The effect of swallowing task and visual feedback on submental muscle activity during swallowing. (2019)
Type of ContentTheses / Dissertations
Thesis DisciplineSpeech and Language Sciences
Degree NameMaster of Science
PublisherUniversity of Canterbury
AuthorsStreith, Rebeccashow all
Background: One approach to swallowing rehabilitation is skill rather than strength training. This study sought to improve the calibration process used in a skill training protocol (BiSSkiT) for swallowing rehabilitation. Calibrating an achievable target range is important to ensure that the task is achievable and promotes skill rather than strength training.
Methods: This methodological study used a two-factor repeated measures design. Healthy participants completed normal and effortful swallows under two conditions: with and without visual feedback. The maximum amplitude as measured by sEMG was recorded for each swallow.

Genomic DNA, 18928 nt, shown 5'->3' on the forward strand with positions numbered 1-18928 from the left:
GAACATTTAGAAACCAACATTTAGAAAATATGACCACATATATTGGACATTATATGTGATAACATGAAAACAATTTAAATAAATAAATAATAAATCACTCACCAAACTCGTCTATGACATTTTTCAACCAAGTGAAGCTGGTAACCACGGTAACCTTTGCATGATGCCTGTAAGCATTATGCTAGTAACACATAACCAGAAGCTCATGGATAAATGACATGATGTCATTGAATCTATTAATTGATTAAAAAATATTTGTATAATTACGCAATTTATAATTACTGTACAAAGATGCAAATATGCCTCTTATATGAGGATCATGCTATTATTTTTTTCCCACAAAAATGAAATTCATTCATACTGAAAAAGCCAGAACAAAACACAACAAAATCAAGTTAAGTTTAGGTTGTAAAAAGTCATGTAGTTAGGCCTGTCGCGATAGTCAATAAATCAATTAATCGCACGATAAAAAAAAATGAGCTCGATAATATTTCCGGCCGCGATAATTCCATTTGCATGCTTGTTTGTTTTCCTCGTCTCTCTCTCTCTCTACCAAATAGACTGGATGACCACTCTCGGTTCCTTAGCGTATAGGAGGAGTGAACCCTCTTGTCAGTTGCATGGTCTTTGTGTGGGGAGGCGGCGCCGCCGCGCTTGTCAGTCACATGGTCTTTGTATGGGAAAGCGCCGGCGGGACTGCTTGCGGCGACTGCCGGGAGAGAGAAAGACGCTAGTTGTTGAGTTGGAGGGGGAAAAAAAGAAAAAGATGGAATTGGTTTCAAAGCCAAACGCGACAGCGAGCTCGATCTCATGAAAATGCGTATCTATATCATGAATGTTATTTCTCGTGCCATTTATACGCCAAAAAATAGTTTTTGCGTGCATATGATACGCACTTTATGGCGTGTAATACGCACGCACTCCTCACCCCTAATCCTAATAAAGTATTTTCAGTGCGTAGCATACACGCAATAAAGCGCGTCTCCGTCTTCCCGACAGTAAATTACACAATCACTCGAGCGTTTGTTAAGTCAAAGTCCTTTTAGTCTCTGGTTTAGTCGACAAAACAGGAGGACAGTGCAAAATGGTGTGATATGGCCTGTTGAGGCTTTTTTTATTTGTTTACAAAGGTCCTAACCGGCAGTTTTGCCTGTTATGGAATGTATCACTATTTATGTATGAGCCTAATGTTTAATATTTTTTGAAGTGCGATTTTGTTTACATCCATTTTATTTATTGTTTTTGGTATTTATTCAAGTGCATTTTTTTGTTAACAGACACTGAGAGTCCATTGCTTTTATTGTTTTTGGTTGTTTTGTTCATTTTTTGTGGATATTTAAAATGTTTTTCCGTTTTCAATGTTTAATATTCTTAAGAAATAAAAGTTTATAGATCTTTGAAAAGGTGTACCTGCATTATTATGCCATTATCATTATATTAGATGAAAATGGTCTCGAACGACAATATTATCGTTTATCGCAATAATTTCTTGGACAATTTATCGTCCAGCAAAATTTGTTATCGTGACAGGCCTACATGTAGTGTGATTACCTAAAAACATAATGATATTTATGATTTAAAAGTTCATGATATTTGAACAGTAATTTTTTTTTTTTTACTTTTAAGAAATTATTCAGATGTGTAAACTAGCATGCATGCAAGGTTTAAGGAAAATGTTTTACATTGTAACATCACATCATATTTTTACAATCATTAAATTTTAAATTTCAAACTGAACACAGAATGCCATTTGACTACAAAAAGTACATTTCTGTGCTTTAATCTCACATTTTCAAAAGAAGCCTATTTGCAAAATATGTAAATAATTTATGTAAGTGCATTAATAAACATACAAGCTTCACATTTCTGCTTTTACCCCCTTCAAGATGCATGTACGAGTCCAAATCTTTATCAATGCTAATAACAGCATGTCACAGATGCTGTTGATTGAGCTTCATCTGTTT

Results: Data from 35 participants was analysed. A significance difference was found between swallowing tasks but not feedback conditions. Effortful swallowing resulted in higher amplitude than normal swallowing. Effortful swallowing also had a higher variability (mean SD=17.47) than normal swallowing (mean SD=9.69).
Conclusion: The aim of this study was to determine the most consistent approach to calibrating a target range during skill training for swallowing rehabilitation. The presence or absence of visual feedback did not impact on sEMG measurements. The greater variability during effortful swallows suggests that normal swallowing should be used to calibrate a target range.